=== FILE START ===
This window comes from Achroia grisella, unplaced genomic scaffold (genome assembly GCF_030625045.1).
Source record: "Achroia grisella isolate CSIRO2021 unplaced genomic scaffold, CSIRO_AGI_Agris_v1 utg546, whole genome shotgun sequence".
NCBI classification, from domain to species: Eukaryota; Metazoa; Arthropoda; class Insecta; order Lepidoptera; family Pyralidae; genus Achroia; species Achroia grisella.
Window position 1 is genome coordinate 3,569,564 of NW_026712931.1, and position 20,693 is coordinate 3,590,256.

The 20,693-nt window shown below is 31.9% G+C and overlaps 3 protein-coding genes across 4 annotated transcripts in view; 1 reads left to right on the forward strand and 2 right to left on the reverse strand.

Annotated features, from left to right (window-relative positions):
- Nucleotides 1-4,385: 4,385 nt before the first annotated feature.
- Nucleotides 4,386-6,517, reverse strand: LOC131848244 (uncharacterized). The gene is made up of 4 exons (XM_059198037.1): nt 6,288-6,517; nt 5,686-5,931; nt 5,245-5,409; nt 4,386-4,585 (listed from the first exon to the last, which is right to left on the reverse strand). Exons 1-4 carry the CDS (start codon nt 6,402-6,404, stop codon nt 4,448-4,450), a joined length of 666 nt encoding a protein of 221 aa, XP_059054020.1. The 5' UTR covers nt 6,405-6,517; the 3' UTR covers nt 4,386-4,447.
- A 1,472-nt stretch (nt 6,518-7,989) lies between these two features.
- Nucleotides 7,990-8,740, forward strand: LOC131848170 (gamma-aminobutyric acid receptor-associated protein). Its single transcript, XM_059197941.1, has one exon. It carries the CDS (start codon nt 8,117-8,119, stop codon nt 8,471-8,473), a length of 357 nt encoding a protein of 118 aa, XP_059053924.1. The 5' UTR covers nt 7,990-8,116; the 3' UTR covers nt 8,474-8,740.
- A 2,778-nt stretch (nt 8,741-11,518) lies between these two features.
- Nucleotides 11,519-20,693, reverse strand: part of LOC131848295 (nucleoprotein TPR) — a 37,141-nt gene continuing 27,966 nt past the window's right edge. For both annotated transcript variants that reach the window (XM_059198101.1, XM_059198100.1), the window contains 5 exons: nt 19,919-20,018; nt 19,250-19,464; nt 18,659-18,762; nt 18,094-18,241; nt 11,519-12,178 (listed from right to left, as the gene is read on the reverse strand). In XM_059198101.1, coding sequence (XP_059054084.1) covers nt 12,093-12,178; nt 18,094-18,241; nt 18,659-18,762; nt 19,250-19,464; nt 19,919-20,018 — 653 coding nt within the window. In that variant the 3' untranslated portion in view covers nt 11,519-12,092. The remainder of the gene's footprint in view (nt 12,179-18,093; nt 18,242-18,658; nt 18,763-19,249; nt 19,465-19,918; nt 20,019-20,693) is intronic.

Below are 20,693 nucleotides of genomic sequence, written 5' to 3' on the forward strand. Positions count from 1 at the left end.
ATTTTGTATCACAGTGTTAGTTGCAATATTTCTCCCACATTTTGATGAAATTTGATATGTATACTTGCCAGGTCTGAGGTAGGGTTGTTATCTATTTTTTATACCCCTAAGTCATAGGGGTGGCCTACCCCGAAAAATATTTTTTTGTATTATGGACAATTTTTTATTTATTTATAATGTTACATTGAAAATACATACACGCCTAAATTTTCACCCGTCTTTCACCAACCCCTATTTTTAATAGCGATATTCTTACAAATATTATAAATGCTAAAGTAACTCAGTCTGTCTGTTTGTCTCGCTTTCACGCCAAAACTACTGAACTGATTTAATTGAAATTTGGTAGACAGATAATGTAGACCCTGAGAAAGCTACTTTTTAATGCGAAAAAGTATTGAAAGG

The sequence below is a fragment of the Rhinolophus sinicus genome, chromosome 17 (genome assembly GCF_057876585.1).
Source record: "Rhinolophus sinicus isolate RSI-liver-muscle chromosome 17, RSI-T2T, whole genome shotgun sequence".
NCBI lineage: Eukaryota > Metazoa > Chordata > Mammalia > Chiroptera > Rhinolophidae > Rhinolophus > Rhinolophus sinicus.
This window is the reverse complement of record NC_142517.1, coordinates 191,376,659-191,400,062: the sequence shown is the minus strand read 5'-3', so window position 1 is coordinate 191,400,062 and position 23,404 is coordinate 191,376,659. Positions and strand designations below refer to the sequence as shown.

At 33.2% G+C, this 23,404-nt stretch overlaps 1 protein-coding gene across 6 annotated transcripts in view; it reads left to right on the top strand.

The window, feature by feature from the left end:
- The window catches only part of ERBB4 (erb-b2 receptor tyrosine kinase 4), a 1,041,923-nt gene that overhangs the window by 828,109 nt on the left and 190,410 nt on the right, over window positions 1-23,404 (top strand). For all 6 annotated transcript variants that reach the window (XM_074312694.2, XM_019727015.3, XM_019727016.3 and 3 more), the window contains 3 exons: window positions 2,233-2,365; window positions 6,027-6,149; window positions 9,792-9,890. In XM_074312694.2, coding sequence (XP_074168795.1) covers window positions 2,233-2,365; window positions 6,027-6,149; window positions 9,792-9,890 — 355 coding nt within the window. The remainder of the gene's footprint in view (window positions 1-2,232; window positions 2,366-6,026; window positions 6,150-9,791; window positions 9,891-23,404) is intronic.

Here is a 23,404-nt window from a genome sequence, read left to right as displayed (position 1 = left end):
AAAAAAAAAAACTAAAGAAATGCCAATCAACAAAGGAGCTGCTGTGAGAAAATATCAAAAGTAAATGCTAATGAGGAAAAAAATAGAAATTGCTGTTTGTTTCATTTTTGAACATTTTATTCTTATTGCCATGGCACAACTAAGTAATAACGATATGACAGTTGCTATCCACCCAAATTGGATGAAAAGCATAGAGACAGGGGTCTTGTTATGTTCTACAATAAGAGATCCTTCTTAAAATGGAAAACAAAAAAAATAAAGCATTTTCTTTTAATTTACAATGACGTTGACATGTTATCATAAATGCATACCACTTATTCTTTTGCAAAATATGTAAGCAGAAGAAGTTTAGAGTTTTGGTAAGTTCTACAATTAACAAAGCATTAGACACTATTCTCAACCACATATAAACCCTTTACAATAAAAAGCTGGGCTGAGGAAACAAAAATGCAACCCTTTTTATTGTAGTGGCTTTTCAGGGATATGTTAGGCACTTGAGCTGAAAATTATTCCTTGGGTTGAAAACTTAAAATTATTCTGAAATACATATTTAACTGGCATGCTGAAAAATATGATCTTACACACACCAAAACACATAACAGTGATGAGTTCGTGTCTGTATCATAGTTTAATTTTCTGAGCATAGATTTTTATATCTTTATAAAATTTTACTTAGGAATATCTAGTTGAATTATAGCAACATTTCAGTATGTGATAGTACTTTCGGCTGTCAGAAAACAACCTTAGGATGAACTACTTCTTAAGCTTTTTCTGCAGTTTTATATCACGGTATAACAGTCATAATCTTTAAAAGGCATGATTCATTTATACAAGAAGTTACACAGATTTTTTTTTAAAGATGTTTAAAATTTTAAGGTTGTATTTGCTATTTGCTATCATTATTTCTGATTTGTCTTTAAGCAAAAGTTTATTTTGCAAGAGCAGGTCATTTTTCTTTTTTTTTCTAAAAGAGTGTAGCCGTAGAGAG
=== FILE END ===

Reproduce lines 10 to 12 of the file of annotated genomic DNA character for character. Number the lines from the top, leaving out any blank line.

- Nucleotides 7,990-8,740, forward strand: LOC131848170 (gamma-aminobutyric acid receptor-associated protein). Its single transcript, XM_059197941.1, has one exon. It carries the CDS (start codon nt 8,117-8,119, stop codon nt 8,471-8,473), a length of 357 nt encoding a protein of 118 aa, XP_059053924.1. The 5' UTR covers nt 7,990-8,116; the 3' UTR covers nt 8,474-8,740.
- A 2,778-nt stretch (nt 8,741-11,518) lies between these two features.
- Nucleotides 11,519-20,693, reverse strand: part of LOC131848295 (nucleoprotein TPR) — a 37,141-nt gene continuing 27,966 nt past the window's right edge. For both annotated transcript variants that reach the window (XM_059198101.1, XM_059198100.1), the window contains 5 exons: nt 19,919-20,018; nt 19,250-19,464; nt 18,659-18,762; nt 18,094-18,241; nt 11,519-12,178 (listed from right to left, as the gene is read on the reverse strand). In XM_059198101.1, coding sequence (XP_059054084.1) covers nt 12,093-12,178; nt 18,094-18,241; nt 18,659-18,762; nt 19,250-19,464; nt 19,919-20,018 — 653 coding nt within the window. In that variant the 3' untranslated portion in view covers nt 11,519-12,092. The remainder of the gene's footprint in view (nt 12,179-18,093; nt 18,242-18,658; nt 18,763-19,249; nt 19,465-19,918; nt 20,019-20,693) is intronic.